Sort at most 10 million 7-digit numbers. constraints: 1M RAM, high speed. several secs is good.

[Edit: from comment by questioner: the input values are distinct]

Using Bitmap Data Structure is a good solution for this problem.

That means I need a string, which length is at most 10 Million???? So is the RAM enough for this? confused here. Thank you

  • Are the numbers unique? for i = 0 to 9999999 print i :) – David Harkness Feb 20 '11 at 23:34
  • sorry I edited it. it's "at most 10 million ":) it's unique – Josh Morrison Feb 20 '11 at 23:38
  • Do you really only have 1 MB of RAM? – Jeremiah Willcock Feb 20 '11 at 23:39
  • yes, only 1 M. this is the question's constraint. – Josh Morrison Feb 20 '11 at 23:40
  • Where are those numbers coming from? 7 digits isn't that large of a number so I'm not sure why the bignum tag? – Guy Sirton Feb 20 '11 at 23:42

So, there are ~8,000,000 bits in 1MB but if you have arbitrary 7 digit numbers (up to 9,999,999) using a bit vector to do the sort won't work. Similarly, it won't work if some numbers can be repeated because you can only store {0,1} in a bit vector.

But assuming, (what I think your problem is asking) that you have a sequence of integers between 0 and 8,000,000 with no duplicates, you can simply allocate a zeroed array of 8,000,000 bits and then for each number, tick off the corresponding bit in the array. Then outputting the sorted list is simply reading through that array in sequence and outputting the index for each 1 value.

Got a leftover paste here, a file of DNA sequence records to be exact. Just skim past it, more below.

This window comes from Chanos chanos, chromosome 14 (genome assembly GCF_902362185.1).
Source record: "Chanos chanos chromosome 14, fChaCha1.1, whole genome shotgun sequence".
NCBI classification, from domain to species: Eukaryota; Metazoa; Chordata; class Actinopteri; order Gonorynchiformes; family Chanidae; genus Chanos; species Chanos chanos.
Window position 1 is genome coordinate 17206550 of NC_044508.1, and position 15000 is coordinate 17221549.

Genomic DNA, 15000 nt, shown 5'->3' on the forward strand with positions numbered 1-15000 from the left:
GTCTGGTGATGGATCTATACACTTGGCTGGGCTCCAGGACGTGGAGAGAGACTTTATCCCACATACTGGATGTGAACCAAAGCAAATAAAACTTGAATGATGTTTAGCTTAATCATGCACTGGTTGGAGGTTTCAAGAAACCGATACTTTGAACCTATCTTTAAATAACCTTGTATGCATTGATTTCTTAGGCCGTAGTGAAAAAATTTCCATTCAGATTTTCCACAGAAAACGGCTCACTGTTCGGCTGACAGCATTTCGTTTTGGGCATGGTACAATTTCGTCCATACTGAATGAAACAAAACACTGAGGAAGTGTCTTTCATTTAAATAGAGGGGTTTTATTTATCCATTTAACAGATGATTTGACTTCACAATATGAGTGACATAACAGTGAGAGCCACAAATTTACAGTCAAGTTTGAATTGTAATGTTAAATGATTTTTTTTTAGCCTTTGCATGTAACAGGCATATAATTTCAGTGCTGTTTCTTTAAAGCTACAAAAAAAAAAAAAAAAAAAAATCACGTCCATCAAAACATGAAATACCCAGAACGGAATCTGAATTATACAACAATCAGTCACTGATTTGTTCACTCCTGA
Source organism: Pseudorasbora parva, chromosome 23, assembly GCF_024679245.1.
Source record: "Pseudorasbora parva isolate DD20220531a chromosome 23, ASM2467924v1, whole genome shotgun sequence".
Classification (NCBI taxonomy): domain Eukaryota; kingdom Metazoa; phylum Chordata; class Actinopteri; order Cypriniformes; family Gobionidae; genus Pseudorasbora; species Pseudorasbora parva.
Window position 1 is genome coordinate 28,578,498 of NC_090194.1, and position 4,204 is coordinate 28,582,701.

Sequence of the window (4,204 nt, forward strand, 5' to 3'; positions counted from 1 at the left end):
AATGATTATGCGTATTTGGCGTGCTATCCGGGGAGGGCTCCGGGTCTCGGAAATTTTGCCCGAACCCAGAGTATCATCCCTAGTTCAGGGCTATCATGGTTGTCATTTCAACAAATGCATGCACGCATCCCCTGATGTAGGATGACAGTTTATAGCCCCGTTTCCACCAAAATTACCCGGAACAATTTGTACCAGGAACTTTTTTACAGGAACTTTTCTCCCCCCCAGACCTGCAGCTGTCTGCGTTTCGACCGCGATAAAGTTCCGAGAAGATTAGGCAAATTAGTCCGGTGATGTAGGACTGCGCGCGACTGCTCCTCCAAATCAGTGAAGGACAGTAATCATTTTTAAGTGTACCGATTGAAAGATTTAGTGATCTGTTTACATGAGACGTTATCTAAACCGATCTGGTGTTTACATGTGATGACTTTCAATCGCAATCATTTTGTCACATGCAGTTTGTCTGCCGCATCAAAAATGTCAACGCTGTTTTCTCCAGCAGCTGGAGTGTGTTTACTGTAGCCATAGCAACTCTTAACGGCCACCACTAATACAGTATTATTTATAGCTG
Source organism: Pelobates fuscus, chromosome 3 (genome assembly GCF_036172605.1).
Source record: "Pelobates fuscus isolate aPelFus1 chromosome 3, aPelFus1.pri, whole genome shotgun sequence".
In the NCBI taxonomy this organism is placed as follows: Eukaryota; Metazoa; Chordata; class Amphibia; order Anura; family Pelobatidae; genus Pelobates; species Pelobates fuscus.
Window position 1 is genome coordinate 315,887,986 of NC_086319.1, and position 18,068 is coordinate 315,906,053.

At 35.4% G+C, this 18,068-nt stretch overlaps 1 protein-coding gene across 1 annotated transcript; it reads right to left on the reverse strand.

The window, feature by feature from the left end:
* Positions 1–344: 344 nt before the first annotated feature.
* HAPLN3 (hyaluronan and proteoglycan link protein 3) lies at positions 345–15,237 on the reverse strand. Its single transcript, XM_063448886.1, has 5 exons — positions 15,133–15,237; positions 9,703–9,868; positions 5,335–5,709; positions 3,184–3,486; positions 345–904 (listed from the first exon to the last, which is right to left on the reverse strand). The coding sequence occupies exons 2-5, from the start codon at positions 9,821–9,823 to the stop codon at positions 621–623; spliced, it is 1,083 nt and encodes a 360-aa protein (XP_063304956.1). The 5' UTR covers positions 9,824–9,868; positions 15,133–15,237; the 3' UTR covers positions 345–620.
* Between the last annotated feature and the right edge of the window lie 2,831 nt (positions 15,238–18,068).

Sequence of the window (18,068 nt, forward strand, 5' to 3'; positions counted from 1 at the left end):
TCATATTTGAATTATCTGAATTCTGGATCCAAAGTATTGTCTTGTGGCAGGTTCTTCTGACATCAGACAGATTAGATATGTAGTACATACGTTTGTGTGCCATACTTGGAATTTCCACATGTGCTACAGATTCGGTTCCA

If you are asking the more complex version of the question (0 - 10 million, repeats allowed), then you will need to to sort chunks that fit in ram, store them on disk, and then you can merge these chunks in linear time and streaming (so you don't ever have to store the whole thing in memory). Here is an implementation of a very similar thing in python: http://neopythonic.blogspot.com/2008/10/sorting-million-32-bit-integers-in-2mb.html

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Start with a bit array representing the lowest 8 million possible values. Read through the input and set a bit for every value within range. Then output all the numbers for the turned-on bits in sequence. Next Clear the first 2 million bits of the array so that it can represent the highest 2 million possible values. Read through the input and set a bit for every value in the new range. Output all the values in this range. Done.

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  • 1
    Or do two chunks of 5 million, and you'll have some change left from your 1MB RAM restriction. Maybe even enough to store the executable code, stack, etc, so that the program genuinely does run in 1MB RAM :-) – Steve Jessop Feb 21 '11 at 1:44
  • BTW, optimized special case, if you know you have 10 million unique 7-digit non-negative integers, just print all the integers from 0 to 9,999,999 in order without reading the input :) – BlueMonkMN Dec 7 '17 at 20:43

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